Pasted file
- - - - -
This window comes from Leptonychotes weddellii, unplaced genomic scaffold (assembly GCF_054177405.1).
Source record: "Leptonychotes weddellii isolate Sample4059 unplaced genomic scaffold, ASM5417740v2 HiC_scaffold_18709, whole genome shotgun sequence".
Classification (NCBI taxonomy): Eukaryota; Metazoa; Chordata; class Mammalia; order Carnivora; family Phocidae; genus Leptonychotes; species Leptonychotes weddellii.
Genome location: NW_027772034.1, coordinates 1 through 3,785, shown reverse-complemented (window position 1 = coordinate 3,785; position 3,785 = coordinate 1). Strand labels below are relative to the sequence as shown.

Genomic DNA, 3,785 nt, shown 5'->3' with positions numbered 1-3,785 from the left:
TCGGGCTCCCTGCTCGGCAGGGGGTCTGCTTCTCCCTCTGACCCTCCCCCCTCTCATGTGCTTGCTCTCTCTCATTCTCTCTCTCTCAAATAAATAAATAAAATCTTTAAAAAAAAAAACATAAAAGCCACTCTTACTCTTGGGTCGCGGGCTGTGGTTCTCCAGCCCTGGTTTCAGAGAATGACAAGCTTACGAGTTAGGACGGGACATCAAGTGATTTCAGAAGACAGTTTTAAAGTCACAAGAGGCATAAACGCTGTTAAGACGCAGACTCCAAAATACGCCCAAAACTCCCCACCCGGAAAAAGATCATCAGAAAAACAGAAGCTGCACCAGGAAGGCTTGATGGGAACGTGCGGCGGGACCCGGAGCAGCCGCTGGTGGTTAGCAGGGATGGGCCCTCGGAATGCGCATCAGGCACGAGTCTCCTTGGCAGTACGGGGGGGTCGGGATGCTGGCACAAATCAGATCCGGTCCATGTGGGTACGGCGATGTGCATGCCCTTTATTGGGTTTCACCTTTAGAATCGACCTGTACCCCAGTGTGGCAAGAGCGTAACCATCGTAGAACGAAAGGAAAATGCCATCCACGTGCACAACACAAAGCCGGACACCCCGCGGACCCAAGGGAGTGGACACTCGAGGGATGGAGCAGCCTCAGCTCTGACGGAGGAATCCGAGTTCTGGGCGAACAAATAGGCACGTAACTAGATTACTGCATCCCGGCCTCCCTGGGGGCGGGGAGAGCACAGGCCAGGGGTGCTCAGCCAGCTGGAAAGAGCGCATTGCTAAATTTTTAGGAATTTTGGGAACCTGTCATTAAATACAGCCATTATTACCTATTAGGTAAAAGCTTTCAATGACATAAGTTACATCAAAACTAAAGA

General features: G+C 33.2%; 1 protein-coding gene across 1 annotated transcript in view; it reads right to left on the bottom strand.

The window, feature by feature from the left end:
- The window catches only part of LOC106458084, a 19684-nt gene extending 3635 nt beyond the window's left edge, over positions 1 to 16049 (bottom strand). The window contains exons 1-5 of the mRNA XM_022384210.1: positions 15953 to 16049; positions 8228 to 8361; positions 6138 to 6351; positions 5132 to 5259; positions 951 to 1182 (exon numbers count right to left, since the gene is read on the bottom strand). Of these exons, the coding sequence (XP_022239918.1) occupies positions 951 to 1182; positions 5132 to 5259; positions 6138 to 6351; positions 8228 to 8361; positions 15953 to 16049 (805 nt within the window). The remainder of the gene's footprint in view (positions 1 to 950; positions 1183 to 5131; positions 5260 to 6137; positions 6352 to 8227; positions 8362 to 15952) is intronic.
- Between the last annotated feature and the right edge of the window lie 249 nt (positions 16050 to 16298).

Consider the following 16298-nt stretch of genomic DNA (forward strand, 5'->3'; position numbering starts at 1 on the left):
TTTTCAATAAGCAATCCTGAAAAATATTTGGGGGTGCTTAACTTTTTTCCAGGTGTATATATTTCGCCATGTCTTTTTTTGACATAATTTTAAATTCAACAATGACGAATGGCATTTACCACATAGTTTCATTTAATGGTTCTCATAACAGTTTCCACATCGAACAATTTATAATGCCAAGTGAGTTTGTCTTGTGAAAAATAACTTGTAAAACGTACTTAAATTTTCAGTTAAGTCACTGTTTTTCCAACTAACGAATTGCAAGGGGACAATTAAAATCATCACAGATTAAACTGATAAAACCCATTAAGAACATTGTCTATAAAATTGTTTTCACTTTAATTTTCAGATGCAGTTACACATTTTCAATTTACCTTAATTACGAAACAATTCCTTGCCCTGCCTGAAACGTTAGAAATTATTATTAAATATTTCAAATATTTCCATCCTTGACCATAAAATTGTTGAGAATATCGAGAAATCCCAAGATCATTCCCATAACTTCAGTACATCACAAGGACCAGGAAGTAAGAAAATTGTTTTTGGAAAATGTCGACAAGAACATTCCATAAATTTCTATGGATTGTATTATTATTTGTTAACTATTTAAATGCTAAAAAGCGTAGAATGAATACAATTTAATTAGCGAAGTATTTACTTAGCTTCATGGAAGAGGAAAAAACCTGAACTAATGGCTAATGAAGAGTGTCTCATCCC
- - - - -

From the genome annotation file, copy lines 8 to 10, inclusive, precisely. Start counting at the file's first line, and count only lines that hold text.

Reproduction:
The window, feature by feature from the left end:
- The window catches only part of LOC106458084, a 19684-nt gene extending 3635 nt beyond the window's left edge, over positions 1 to 16049 (bottom strand). The window contains exons 1-5 of the mRNA XM_022384210.1: positions 15953 to 16049; positions 8228 to 8361; positions 6138 to 6351; positions 5132 to 5259; positions 951 to 1182 (exon numbers count right to left, since the gene is read on the bottom strand). Of these exons, the coding sequence (XP_022239918.1) occupies positions 951 to 1182; positions 5132 to 5259; positions 6138 to 6351; positions 8228 to 8361; positions 15953 to 16049 (805 nt within the window). The remainder of the gene's footprint in view (positions 1 to 950; positions 1183 to 5131; positions 5260 to 6137; positions 6352 to 8227; positions 8362 to 15952) is intronic.
- Between the last annotated feature and the right edge of the window lie 249 nt (positions 16050 to 16298).